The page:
to need a bit more maintenance than Yahoo. Some of our members
with Macs have a hard time accessing all of the features.
has good files and a good file notification system. I like
their archives, but their pop-ups nearly drive me insane.
You'll have to figure out what best
suits your needs, with the realization, nothing is perfect.
Lastly, having an identity will help solidify you as a group.
We were originally the Yellaboard Writers and Illustrators
Community. We really aren't that fuddy-duddy; we just
needed a name to open our account with. But in the course
of time, conversation, commiseration, camaraderie, our fantasies
took hold. The idea of having a book tour involving all of
us and screaming adoring children clamoring for our books
proved to be too much of a giggle, and Yellapalooza was born.
I've seen groups with cute names (Li'l Critters)
and some whose name encompasses so many concepts (the very
successful Stars). I think it brings you together, so I hope
you don't pooh-pooh the idea of a name, despite Shakespeare's
Juliet's lament about a rose. A name can bring you together.
as time goes on, people change as well as their level of
abilities (hopefully) so having good, honest, respectful
dialogue helps prevent hurt feelings, keeps the group alive
and growing. We do things like have monthly challenges
and a Growlery (sometimes this is my only outlet to get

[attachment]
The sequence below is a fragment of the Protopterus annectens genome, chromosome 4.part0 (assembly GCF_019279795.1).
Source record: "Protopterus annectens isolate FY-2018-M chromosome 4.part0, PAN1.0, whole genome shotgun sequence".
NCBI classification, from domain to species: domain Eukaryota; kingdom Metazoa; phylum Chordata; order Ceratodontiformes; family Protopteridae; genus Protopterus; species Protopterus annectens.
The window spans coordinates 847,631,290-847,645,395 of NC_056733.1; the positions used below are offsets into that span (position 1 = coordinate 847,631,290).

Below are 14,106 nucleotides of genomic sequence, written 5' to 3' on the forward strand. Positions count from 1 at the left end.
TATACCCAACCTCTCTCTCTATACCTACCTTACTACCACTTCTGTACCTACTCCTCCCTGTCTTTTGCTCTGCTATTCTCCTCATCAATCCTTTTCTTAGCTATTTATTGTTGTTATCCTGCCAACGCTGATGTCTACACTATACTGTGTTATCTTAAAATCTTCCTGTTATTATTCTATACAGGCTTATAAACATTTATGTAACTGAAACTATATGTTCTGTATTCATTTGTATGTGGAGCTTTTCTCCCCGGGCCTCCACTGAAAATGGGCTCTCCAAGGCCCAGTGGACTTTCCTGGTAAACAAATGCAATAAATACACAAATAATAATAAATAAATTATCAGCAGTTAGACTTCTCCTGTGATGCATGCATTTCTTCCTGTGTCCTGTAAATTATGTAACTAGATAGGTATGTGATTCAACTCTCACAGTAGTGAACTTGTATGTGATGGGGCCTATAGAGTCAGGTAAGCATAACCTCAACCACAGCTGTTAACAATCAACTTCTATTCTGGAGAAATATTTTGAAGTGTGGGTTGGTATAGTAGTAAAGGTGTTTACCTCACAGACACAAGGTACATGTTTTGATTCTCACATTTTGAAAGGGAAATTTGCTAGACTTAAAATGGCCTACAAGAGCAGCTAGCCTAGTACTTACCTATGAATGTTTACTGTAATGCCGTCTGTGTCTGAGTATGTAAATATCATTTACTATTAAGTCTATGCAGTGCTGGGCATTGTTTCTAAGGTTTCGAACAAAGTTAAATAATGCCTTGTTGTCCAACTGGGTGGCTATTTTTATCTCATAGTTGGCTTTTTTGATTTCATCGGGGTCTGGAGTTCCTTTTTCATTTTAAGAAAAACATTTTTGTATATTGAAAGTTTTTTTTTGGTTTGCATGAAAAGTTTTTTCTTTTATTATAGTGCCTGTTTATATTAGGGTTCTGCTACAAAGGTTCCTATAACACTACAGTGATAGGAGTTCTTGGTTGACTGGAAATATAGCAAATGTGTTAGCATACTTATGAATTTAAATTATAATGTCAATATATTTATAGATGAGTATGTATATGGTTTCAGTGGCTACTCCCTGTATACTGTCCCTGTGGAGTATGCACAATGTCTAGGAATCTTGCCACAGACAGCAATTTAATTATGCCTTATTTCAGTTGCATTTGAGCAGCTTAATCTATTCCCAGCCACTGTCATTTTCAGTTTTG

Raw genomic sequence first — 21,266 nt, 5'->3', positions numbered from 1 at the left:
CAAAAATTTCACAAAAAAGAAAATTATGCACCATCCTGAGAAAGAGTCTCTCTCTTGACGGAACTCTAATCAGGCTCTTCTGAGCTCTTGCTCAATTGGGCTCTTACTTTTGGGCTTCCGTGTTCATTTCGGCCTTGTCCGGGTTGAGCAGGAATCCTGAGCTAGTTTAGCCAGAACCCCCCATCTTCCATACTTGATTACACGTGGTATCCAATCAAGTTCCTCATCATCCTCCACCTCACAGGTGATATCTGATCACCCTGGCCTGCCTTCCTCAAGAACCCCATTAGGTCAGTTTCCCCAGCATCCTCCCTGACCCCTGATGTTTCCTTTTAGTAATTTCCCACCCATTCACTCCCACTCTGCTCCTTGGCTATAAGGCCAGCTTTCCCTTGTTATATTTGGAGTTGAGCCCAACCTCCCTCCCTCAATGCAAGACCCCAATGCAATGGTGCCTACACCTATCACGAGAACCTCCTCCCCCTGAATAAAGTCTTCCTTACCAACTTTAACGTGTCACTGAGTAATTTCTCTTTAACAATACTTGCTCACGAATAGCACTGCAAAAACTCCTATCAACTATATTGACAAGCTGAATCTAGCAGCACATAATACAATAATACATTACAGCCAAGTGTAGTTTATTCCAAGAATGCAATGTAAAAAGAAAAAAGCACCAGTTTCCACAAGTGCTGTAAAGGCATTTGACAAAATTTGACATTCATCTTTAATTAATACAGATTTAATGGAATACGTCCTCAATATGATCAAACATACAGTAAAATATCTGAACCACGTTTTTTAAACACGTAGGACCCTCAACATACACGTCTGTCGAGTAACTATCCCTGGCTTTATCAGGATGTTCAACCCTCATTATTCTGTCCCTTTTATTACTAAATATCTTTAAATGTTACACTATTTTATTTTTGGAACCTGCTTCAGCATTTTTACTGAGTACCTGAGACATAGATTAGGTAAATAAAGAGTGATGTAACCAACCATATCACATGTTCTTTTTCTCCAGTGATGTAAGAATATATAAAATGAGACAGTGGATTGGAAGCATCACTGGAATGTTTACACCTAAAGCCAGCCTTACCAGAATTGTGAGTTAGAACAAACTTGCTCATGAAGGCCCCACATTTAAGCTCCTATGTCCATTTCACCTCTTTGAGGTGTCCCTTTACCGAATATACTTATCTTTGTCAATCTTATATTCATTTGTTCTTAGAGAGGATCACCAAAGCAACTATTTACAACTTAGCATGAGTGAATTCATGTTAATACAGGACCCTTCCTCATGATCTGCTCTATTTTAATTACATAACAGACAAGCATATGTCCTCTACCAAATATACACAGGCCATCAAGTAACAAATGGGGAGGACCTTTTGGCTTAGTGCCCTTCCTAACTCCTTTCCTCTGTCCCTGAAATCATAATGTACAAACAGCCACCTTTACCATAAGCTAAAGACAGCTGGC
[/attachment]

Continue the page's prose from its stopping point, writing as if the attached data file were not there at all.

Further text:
rid of my frustrations, whether with the world, the business
or myself. People can read it, respond; the important thing,
those things come out and we move on.)
If there are problems
with members, I suggest you deal with them head on and
don't avoid them. I know from personal experience this
can be difficult, but I feel strongly it must be done.
There can be ill-fits— whether in style, subject matter,
or personality. Often times, the moderator(s) and the disgruntled
member can resolve their differences. The added benefit, if
you go through this kind of process, it can strengthen your
group— the members feel comfortable enough to be honest and
straightforward and the group comes to a deeper understanding
and better benefits its members.
Sometimes someone decides the group
doesn't fit them at all and leaves voluntarily. I've
done that a few times. It wasn't anyone's fault.
I just found it very difficult to communicate freely or feel
appreciated. I know I need that.
Worst case scenario, there are just
times that someone is not right for the group, or trust is
broken and you must eject them from the group. It's
painful, but I would suggest you do it as soon as possible.
Also realize many of your members may well have mixed feelings,
even if they agreed with the decision to oust the other person.
I would suggest keeping the lines of communication open, with
perhaps some guidelines (like no name-calling or laying of
blame, for instance). It's imperative that the group
heal and trust one another again. This kind of problem is
most easily avoided if you know your members, at least a little
Then have at it! You'll be as successful
as you want to be, depending how honest, open and diligent
you strive to be. I wish you great good luck!